The race is modeled after Genghis Khan’s messenger system. Riders, mounted on semi-wild ponies, navigate from horse station to horse station, fighting extreme weather, wolves, dehydration, hypothermia, and exhaustion.
Initially, Marloh wasn’t planning on a documentary. He explained: “When I heard about the Mongol Derby I just wanted to ride it. I applied, and, once accepted, thought I’d want to document everything as it’d surely be a once-in-a-lifetime experience.
“The filmmaker in me took over and I raised funds to take a tiny two-person crew. The moment there was interest from investors at the Cannes Film Festival, I knew I had to make a proper film. And this, unfortunately, meant I took a backseat as a rider to concentrate on filming.”
Marloh completed the race in 2014 and 2015, and followed it in a 4x4 in 2016 to do aerial filming and big-camera work.
Marloh added that his mother, who passed away before production began, was very influential on him growing up, and so he wanted to make this a big film in her honour; there is a dedication to her at the beginning of the film.
When asked what compelled him to attempt the race, Marloh said he grew up on a farm and learned to ride horses before he was even on a bicycle. He added that his mother “often told me about the places she dreamed of visiting, one being Mongolia. So, I’d read about it a lot as a kid, and dreamed of riding across the wild steppes.”
As an adult, Marloh studied film and screenwriting, and in his words “life got in the way”. He added: “I lived in London writing screenplays and commercials for a living, which isn’t conducive to riding horses, let alone riding horses fast across the steppes.”
Filming everything proved challenging, but perhaps not in the way one might expect. He said: “Filming on horseback was easiest when with the right people, meaning they’re interesting to film, as staying with them on horseback is the only way to keep up. You can't get too close in a car, as it scares the horses.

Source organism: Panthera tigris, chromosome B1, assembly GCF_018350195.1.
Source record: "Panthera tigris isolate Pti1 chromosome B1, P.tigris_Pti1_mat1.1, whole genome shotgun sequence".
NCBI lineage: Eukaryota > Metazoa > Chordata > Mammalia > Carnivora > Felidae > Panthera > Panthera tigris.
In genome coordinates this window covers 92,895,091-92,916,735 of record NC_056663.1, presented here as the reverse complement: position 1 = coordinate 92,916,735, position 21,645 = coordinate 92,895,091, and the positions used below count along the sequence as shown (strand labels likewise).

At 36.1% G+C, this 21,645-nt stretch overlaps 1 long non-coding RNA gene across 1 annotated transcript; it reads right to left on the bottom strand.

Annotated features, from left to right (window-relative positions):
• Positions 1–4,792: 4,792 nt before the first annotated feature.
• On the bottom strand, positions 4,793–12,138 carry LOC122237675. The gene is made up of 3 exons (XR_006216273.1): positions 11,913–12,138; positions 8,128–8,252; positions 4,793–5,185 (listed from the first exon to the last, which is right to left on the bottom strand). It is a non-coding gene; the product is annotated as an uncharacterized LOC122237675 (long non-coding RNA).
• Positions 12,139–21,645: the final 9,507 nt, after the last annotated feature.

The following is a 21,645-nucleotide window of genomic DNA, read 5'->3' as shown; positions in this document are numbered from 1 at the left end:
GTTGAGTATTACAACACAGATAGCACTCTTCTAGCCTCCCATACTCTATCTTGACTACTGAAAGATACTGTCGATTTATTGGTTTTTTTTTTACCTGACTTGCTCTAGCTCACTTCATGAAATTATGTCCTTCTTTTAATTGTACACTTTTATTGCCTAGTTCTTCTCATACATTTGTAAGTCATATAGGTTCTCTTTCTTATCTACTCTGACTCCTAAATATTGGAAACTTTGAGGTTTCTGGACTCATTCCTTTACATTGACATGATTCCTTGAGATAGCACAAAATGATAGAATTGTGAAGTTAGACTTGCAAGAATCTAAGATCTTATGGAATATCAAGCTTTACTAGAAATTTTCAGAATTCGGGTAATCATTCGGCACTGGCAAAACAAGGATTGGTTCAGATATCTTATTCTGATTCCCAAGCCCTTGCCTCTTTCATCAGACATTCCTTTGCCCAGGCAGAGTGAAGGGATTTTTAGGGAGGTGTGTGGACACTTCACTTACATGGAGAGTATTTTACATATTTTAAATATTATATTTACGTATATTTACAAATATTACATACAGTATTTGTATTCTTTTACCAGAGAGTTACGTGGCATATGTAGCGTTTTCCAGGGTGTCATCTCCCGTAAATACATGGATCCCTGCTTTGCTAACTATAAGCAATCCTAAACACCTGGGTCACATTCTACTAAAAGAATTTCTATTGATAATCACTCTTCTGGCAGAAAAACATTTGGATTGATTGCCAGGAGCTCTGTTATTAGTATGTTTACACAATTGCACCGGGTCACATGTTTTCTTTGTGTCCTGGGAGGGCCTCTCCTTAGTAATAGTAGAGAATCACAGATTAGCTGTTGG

“The challenge was that the field soon spread out after the race started, so within two days the front runners were a few hours ahead, and the distance between the front field and back field quickly became days, not hours.”
He said the biggest challenge was that it was impossible to stay with everyone without multiple crews filming, and he ended up missing some interesting things.
Marloh said the Mongol Derby was probably the most exciting thing he’s done in his life, and while the horses were intimidating, his childhood breaking in his own horses on a farm meant he was used to working with similar horses; where some riders from eventing or polo backgrounds were, “in a bit of a shock.” Though covering 120-160 km in a 12-hour day was difficult, Marloh felt that, “having the filming and worrying about the story,” helped, as he had to be up an hour earlier to have everything ready to start filming.
He was also lucky, as he was only bucked off twice, and was sick once; others weren’t so fortunate.
Marloh said the successful riders “know which horses to choose – the ones who won’t buck them off – and they’re equally fit and stoic, with a love of the outdoors. They’re kind and open to the horses and herders. If you’re not, you won’t get far, as you need their support.”
He added that most riders are, “great to know, but there are, of course, some who drive you mad because they complain all day and you wonder what on earth made them do this in the first place.”